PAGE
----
21—supporting Christian workers
My name is Tom; this is Simple Church Minute
In the early church, people like Paul, Priscilla and
Aquila had skills that allowed them to travel to other cities and cultures to teach people about Jesus. It appears that Paul was born into wealth, which is why he was a Roman citizen, and would have had no need of the tentmaking skill except that it was a requirement of being trained a Pharisee. Only after his conversion did it become clear that even that was God’s hand on his life, as it helped make possible his missionary journeys. There is no place in the New Testament that condoned local religious professionals. There was money specifically raised to send persons to places where it was questionable that one could obtain a livable skill for that culture.
Our culture is a lot different. In Paul’s day, just being literate was a prized skill. Part of what brought
to its knees was that people got saved, learned to read so they could read the Bible for themselves, and then were qualified to work in the Roman bureaucracy. When Diocleatian’s last general persecution happened, so many believers fled, the Empire could not function. Rome
Today, one of our society’s problems is that in too many businesses and other organizations, the people they want to hire and promote are not the hones, not the best trained, but the most easily corrupted people. It is a natural, but difficult, part of our commitment to living for Jesus to desire to do work that is honest and ethical by God’s standards. How do we give our best to honor Jesus in work? 1. Work as unto God, not as unto man. 2. Get a skill. One of six in our society with a college degree is not using it in his or her job. Further, I know what I am saying about leadership and every member ministry threatens the jobs of many Godly people who are in the status quo church system, but it is not scriptural. 3. Desire work from an ethical employer. Our society is overrun with employers whose only honest jobs are the bottom line ones.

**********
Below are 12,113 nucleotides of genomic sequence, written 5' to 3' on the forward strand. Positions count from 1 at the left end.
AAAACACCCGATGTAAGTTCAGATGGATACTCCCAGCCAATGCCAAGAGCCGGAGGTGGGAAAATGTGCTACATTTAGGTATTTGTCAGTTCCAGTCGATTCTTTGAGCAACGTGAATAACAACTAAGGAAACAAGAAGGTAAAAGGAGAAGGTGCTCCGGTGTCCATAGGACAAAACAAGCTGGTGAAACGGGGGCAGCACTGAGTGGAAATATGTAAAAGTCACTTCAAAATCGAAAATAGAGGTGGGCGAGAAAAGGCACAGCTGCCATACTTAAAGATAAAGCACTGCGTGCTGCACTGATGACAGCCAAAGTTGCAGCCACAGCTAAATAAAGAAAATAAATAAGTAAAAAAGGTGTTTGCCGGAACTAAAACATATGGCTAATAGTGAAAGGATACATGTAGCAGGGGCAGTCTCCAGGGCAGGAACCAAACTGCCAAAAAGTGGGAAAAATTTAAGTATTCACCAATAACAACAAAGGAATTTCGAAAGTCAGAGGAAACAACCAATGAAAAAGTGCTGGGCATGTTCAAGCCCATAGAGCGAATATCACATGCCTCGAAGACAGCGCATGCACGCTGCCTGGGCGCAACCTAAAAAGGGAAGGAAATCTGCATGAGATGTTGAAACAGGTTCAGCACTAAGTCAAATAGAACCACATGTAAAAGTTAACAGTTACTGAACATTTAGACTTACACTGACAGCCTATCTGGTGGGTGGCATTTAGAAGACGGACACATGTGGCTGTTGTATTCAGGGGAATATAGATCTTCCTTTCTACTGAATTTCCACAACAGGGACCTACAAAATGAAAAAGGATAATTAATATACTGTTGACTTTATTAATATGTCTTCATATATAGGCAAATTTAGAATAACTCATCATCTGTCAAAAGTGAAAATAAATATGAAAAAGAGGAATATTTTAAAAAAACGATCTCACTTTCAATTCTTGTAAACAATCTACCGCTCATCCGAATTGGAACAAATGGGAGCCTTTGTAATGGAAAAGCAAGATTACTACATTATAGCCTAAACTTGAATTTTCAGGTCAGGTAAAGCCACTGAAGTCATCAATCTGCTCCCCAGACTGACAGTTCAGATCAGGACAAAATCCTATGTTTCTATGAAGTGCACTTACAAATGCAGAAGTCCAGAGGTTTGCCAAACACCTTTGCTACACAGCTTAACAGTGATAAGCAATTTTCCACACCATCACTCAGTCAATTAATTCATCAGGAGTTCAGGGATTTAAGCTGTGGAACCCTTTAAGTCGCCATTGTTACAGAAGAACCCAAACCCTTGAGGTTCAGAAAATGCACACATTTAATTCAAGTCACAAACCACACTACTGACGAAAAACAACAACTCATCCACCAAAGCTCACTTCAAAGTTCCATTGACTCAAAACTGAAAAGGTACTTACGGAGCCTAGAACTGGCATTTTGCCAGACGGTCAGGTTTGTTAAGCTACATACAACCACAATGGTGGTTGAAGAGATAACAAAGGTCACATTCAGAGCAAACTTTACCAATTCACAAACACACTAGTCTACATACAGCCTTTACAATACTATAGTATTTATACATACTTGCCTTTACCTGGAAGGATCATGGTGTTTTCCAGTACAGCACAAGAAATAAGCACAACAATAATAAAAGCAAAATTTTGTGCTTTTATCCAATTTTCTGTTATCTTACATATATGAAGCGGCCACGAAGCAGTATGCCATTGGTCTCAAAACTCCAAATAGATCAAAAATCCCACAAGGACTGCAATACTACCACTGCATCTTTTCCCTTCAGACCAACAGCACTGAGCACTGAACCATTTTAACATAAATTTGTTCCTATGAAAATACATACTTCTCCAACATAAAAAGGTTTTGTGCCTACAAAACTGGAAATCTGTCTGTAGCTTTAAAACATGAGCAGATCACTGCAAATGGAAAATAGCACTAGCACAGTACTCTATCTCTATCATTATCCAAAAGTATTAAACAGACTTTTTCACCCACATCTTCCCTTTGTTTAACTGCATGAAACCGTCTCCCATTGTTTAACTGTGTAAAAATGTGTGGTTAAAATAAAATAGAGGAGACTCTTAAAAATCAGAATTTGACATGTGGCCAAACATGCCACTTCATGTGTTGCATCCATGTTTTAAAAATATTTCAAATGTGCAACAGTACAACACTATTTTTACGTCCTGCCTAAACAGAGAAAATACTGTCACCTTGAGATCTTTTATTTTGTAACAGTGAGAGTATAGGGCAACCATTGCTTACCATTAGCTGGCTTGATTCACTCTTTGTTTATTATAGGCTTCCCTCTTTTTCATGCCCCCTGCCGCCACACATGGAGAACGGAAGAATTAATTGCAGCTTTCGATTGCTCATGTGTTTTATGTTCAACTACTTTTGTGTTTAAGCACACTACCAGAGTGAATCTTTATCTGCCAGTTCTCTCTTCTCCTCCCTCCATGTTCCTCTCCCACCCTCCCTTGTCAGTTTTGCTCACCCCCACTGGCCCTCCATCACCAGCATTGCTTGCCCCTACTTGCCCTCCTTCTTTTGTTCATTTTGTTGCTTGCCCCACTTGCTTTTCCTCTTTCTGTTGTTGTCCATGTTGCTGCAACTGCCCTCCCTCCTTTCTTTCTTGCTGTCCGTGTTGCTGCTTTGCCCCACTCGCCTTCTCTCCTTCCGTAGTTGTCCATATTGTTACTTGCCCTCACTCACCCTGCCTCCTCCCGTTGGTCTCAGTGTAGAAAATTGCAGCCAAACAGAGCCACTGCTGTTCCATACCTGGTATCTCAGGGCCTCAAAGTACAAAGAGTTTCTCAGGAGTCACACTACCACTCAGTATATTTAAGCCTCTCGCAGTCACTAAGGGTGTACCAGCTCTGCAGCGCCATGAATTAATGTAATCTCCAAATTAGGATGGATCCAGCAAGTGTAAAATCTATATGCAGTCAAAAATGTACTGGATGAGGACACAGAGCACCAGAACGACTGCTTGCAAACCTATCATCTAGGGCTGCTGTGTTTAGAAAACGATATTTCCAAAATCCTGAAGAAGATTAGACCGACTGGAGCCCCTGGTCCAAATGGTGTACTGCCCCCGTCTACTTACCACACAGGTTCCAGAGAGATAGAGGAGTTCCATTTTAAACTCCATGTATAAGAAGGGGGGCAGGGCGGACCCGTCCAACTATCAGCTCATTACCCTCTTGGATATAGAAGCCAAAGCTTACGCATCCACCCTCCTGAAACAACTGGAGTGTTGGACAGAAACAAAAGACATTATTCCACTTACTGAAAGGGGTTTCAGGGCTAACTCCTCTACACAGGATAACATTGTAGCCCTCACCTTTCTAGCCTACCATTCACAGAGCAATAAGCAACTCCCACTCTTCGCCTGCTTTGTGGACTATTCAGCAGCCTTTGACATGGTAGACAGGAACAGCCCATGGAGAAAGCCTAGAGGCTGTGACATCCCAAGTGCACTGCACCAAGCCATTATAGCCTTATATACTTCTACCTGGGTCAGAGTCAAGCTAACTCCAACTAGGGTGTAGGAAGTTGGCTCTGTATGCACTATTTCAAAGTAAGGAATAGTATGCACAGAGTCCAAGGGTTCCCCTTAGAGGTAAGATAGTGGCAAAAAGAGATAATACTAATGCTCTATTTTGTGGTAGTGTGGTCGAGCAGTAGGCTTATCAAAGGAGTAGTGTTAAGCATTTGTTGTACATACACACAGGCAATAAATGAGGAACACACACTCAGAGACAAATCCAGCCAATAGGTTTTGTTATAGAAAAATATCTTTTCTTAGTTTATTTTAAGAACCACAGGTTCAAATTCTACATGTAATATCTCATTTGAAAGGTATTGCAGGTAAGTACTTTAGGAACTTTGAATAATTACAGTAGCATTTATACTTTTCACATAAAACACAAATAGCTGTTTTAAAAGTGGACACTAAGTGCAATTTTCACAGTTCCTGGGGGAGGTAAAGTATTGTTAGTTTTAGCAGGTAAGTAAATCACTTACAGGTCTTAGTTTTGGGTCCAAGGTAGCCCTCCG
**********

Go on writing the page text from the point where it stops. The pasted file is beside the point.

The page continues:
On the recording, at this time, it says, “house churches.” While that phrasing is OK, to say “organic church” is better. I comment on that in blip 94.